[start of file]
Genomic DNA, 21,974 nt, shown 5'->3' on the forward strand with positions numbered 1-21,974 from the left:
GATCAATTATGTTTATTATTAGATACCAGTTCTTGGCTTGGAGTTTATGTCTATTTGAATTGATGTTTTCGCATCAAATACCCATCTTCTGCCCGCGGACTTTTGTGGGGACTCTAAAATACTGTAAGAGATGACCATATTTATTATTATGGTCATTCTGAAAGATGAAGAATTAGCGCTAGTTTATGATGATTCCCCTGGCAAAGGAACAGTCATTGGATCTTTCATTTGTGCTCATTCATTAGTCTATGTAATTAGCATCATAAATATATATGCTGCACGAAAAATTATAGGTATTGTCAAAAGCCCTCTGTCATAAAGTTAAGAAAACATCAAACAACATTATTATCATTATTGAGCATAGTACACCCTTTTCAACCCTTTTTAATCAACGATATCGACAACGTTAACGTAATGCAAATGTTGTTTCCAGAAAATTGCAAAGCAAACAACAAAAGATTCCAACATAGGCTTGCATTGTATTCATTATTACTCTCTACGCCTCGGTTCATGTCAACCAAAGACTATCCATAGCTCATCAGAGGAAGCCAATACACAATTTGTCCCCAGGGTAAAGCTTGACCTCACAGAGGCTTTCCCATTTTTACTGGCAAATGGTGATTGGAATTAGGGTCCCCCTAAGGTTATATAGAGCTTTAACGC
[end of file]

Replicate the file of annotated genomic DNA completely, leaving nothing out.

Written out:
Genomic DNA, 21,974 nt, shown 5'->3' on the forward strand with positions numbered 1-21,974 from the left:
GATCAATTATGTTTATTATTAGATACCAGTTCTTGGCTTGGAGTTTATGTCTATTTGAATTGATGTTTTCGCATCAAATACCCATCTTCTGCCCGCGGACTTTTGTGGGGACTCTAAAATACTGTAAGAGATGACCATATTTATTATTATGGTCATTCTGAAAGATGAAGAATTAGCGCTAGTTTATGATGATTCCCCTGGCAAAGGAACAGTCATTGGATCTTTCATTTGTGCTCATTCATTAGTCTATGTAATTAGCATCATAAATATATATGCTGCACGAAAAATTATAGGTATTGTCAAAAGCCCTCTGTCATAAAGTTAAGAAAACATCAAACAACATTATTATCATTATTGAGCATAGTACACCCTTTTCAACCCTTTTTAATCAACGATATCGACAACGTTAACGTAATGCAAATGTTGTTTCCAGAAAATTGCAAAGCAAACAACAAAAGATTCCAACATAGGCTTGCATTGTATTCATTATTACTCTCTACGCCTCGGTTCATGTCAACCAAAGACTATCCATAGCTCATCAGAGGAAGCCAATACACAATTTGTCCCCAGGGTAAAGCTTGACCTCACAGAGGCTTTCCCATTTTTACTGGCAAATGGTGATTGGAATTAGGGTCCCCCTAAGGTTATATAGAGCTTTAACGC